I’ve had a lot of lessons in the past week about giving up. As newspapers and magazines shrink, so has my freelance work. What does it matter? I ask myself. My words won’t change the world. I put myself in the same category as my Grandma who liked to crochet covers for toilet-tissue rolls. She spent lots of time and energy on something that no one in our family used.
For our Lenten devotions our church published a compilation of members’ short stories. A mother told of spending hours and hours on her hands and knees hovering over her Down syndrome child. With a towel tied around his tummy and over her back, she taught him to crawl, using her hands to move his hands and her knees to push his legs forward. Hours and hours.
How her heart must have ached when she watched other children crawl effortlessly. What did she think when other mothers complained that their child was crawling into everything? She simply kept working. Hours and hours on the floor, never giving up. Today her child runs.
There is the story of Bill who hurt his ankle 7 years ago, now after 17 surgeries, learning how to clean fixator pins, manipulate electronic leg lengtheners, give intravenous antibiotics, and irrigate wounds, he can finally stand on his own two feet.
I sit and stand many times a day and never give a thought to how fortunate I am to do something Bill has worked on for 7 years.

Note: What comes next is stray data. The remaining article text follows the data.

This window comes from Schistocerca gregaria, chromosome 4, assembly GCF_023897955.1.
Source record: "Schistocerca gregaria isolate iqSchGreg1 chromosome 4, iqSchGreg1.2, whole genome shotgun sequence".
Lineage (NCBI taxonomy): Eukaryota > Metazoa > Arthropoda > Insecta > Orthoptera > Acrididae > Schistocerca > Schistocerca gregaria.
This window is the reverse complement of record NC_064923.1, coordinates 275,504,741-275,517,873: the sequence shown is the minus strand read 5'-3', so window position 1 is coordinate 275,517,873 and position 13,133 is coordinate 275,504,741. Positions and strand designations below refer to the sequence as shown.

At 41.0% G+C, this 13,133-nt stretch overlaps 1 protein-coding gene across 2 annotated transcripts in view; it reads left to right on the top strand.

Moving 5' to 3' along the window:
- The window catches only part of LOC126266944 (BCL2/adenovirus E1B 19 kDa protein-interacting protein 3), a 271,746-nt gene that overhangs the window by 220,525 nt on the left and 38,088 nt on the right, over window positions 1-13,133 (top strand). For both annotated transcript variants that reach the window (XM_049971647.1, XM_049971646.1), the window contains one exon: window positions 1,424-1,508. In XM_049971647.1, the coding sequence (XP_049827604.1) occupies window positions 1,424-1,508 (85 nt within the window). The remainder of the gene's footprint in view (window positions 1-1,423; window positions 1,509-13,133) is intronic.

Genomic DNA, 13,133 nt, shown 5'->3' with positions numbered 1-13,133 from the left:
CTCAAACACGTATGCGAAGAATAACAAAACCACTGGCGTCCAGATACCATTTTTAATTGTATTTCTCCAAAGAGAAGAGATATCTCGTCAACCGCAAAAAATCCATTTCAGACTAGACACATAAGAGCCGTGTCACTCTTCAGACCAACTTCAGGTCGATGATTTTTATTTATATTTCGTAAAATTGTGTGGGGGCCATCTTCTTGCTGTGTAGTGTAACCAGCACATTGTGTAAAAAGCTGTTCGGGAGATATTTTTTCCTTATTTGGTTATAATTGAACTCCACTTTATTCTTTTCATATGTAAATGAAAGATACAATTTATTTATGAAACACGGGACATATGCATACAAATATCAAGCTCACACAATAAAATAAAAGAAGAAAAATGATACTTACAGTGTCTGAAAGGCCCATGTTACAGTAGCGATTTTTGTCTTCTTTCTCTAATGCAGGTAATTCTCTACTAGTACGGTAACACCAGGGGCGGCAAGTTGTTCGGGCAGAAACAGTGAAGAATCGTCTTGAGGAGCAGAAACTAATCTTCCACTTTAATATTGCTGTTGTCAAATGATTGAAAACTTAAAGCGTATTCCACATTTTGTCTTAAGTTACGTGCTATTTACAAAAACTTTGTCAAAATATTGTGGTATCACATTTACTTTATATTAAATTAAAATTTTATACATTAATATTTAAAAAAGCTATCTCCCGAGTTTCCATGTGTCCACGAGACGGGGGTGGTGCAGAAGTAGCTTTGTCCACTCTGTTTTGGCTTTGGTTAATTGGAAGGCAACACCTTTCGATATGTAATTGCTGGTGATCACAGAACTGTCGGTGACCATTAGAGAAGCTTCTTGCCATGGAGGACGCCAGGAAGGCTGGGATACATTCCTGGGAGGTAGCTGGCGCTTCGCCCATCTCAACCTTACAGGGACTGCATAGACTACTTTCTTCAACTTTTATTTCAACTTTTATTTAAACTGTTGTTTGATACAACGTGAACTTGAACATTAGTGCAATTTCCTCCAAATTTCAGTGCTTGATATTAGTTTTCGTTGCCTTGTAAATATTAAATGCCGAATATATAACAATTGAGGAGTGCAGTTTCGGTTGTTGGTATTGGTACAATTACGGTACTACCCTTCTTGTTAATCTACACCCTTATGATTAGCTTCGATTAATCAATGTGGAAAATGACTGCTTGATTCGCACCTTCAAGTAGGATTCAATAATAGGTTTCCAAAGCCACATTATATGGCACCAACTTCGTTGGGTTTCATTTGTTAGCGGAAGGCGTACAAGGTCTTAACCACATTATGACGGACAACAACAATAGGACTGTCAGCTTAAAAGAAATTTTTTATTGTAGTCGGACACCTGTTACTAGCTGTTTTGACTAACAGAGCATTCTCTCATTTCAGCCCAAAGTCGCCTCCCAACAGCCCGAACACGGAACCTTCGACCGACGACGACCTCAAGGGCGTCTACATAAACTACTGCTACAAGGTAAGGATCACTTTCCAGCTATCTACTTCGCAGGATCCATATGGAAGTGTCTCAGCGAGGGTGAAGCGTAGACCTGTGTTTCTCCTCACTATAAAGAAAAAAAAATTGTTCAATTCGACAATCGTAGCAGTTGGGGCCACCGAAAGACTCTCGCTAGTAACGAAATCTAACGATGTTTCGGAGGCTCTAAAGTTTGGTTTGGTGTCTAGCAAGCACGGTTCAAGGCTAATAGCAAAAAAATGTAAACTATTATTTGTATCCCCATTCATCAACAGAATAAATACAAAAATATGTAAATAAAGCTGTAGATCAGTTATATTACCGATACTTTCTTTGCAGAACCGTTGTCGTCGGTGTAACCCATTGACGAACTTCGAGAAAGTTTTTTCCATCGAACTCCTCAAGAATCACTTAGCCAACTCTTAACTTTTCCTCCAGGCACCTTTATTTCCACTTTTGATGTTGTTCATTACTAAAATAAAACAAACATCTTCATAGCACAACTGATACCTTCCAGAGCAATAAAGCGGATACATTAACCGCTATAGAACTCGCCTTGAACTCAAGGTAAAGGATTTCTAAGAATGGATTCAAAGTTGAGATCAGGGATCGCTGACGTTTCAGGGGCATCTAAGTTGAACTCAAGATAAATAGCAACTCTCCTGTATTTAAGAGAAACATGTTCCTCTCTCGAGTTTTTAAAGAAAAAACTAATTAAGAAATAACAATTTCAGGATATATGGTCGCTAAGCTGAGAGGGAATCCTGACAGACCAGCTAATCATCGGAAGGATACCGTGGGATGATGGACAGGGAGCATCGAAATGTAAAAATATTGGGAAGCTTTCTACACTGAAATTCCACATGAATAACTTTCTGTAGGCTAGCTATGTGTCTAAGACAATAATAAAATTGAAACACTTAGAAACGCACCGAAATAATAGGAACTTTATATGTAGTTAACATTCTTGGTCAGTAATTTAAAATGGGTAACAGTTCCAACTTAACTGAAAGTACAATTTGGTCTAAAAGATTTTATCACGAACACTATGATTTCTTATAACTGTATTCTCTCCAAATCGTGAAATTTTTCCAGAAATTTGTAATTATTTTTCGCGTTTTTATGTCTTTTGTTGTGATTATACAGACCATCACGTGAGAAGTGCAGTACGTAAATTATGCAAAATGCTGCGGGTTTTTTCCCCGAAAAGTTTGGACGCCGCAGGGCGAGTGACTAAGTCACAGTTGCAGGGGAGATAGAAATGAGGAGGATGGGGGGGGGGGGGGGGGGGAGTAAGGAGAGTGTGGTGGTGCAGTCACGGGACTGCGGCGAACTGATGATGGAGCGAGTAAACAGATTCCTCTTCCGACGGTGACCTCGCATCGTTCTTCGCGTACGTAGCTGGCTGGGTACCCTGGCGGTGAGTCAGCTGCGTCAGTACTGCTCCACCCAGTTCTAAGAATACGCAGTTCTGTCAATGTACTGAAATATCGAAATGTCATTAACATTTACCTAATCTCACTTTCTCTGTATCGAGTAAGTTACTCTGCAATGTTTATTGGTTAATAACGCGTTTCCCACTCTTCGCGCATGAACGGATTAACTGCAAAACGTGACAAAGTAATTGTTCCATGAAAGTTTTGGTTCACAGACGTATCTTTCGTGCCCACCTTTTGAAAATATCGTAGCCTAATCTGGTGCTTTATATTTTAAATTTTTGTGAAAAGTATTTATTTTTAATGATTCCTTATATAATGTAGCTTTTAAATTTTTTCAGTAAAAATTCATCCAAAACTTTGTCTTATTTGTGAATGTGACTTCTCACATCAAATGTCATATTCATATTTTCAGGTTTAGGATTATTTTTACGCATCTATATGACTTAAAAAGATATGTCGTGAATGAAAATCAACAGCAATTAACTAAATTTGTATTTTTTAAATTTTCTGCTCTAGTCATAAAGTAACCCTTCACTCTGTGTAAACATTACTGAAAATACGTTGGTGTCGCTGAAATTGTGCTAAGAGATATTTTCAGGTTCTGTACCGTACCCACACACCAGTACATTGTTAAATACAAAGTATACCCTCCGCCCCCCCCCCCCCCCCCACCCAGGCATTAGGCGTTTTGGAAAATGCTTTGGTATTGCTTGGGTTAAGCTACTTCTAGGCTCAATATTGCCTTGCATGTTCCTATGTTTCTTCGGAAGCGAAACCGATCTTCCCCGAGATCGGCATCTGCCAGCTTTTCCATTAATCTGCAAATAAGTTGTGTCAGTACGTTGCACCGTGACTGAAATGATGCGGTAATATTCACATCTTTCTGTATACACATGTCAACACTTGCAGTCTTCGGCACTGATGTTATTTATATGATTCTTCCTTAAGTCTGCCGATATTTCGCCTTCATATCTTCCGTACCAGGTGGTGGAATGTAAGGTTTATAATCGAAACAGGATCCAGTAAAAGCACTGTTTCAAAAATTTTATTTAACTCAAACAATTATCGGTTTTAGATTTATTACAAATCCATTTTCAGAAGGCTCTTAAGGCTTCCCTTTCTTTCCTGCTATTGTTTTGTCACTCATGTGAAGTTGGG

Then there’s the story of Betty, who 14 months ago, stood up, and her aorta shredded with long tears from the heart to the fork in her legs. They put a pipe around the vessel, induced a coma, and put her in cold storage to heal. While in the coma, she had a stroke. No one expected her to live. But she did. Her only goal now is to get out of her wheel chair and walk. They’ve told her it’s not possible; her heart can’t take it. She had to sell her house to pay for medical bills. The convalescent center is her home now.
That’s okay by her because it allows her to spends hours and hours working on getting stronger. Last week, suspended in a harness (so she wouldn’t fall), Betty has worked up to 300 tiny steps on a treadmill. She didn’t give up.
From these stories I’ve learned that sometimes we put a lot of work into things that are only important to us. No one else really cares. Others may even discourage us. But these seemingly small goals are part of a bigger plan.
A plan that encourages others. Gives them hope. Gives them words that keep them from giving up. A plan that encourages us to keep working toward our small goals: To write, sing, knit, garden, walk, or crawl. To let our lights shine.
Our stories are part of His plan. And that keeps me writing…it might just change the world.
What are the words that keep you from giving up?